We know that severe workplace bullying can trigger or exacerbate clinical depression in its targets. But that’s not all: In making our case for taking this form of abuse seriously, we also need to acknowledge how children become the secondary victims of bullying-induced depression.
Parental depression and kids
Writing recently for the New York Times, Dr. Perri Klass observes that “a parent’s depression, it turns out, can be linked to all kinds of problems, even in the lives of older children.” She continues:
Depression damages the interactions between parents and children, and disrupts family routines and rituals. Children with a depressed parent are themselves more likely to manifest symptoms of depression, research shows, along with other psychiatric problems and behavior issues. They are more likely to make visits to the emergency room and more likely to be injured.
. . . Depression may become part of a vicious cycle in these families: An overwhelmed and depressed parent is less able to follow a complex medical regimen, and a child ends up in the emergency room or the hospital, creating more pressure and more stress for the family.
Bullying-induced depression can impact parental care provided by mothers and fathers alike. But I suggest that there’s a disparate impact on women. Let’s connect the dots:
1. Depression is one of the most common effects of workplace bullying.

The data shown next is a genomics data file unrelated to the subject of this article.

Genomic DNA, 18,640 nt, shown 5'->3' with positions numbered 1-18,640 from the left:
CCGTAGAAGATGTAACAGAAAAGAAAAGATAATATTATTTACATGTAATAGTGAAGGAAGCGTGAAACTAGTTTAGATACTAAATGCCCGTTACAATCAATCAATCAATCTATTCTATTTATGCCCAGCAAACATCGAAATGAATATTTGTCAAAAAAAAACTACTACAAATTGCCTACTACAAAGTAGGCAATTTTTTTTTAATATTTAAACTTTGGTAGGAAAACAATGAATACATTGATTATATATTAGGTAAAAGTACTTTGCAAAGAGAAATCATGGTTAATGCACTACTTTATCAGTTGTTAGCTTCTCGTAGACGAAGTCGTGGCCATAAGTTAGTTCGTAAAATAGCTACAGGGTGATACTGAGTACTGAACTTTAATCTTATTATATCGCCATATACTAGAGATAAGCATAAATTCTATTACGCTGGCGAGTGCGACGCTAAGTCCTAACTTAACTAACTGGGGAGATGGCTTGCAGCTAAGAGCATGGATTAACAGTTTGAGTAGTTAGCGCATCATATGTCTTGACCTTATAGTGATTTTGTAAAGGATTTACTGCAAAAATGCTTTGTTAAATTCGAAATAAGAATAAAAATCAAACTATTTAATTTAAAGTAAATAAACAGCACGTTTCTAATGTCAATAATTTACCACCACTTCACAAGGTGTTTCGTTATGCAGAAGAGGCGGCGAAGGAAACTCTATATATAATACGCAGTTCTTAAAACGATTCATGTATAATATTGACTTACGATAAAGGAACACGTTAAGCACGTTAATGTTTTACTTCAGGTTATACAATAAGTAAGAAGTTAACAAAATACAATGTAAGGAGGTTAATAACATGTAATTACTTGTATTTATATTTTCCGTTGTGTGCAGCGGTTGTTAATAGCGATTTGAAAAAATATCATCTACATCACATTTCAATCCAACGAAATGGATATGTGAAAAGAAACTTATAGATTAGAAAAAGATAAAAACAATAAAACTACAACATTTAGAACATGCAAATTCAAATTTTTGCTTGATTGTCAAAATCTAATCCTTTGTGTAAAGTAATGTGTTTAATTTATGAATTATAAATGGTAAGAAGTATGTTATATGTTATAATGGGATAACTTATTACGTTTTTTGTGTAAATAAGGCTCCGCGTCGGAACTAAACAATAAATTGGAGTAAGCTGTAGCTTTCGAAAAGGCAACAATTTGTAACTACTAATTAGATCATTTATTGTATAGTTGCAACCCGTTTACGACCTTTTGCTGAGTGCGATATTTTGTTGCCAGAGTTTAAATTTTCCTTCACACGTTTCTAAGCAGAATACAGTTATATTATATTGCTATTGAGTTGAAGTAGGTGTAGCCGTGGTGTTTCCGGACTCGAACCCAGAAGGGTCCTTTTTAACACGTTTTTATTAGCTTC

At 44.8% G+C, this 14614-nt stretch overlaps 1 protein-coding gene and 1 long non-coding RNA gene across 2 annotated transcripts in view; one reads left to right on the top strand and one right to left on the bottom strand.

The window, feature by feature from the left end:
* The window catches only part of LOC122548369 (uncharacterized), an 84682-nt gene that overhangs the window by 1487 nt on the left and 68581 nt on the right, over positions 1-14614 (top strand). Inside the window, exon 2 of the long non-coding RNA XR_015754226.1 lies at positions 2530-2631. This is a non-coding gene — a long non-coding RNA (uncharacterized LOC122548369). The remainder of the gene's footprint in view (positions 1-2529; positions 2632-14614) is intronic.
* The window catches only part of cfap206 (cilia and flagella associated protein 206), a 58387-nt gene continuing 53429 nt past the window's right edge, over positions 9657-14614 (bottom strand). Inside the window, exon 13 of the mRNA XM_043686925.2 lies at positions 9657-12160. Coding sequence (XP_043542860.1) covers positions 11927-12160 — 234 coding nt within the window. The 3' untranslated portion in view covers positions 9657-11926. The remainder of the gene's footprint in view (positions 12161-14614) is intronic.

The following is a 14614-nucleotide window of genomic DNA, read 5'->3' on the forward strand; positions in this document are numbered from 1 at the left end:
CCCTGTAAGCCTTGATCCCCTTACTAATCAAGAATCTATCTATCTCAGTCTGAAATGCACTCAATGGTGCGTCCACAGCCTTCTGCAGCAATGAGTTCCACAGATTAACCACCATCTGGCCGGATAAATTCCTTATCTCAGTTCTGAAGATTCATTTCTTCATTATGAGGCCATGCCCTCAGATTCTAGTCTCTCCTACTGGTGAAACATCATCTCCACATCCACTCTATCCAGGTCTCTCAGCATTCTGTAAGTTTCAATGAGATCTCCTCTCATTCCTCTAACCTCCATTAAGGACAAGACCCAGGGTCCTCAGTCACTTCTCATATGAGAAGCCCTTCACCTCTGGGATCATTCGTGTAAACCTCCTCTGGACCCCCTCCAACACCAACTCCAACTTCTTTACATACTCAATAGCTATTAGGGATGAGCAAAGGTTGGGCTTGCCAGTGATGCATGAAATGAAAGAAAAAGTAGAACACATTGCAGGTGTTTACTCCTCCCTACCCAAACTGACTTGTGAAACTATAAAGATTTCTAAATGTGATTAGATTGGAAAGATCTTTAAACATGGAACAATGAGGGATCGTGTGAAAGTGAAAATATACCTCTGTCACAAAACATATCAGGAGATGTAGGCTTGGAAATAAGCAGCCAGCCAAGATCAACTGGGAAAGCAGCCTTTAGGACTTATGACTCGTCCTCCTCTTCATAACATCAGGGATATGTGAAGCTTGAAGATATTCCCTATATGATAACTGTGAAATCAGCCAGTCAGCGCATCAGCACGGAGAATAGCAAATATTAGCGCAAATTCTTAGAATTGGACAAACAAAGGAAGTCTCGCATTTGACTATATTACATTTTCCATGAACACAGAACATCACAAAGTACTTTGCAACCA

2. According to studies conducted by the Workplace Bullying Institute, women are more likely to be bullying targets than men, at least in the U.S.
3. Women, married or single/separated, are more likely to be primary caregivers to their children.
In other words, the evidence suggests that we’ve got a cohort of bullied, depressed moms out there, and the pain of their experience at work is being passed on to their kids at home.
Single moms singled out?
Also, I’m going to re-float my thesis that single mothers are disproportionately targeted:
. . . (W)hile conceding that my impressions are anecdotal, I have found that, in my countless unsolicited exchanges with targets seeking legal referrals, unmarried women in their 30s or older, many of whom are single parents, appear to be disproportionately on the receiving end of some of the worst forms of bullying at work.
It makes sense, sadly. Let’s start with the observation that truly abusive bullies often have a knack for sniffing out vulnerable individuals. Then we look at potential targets: Demographically speaking, is there any group more vulnerable than single women raising kids? They already are juggling work and caregiving, their schedules seem timed down to the minute, and not infrequently they are struggling financially — especially if there is no father in the picture.
Targets suffer, their kids suffer, society suffers. We all pay for workplace bullying, but some pay a much higher price.
In her column, Dr. Klass cites a 2009 report, Depression in Parents, Parenting, and Children, by the Institute of Medicine and the National Research Council. A summary can be accessed here.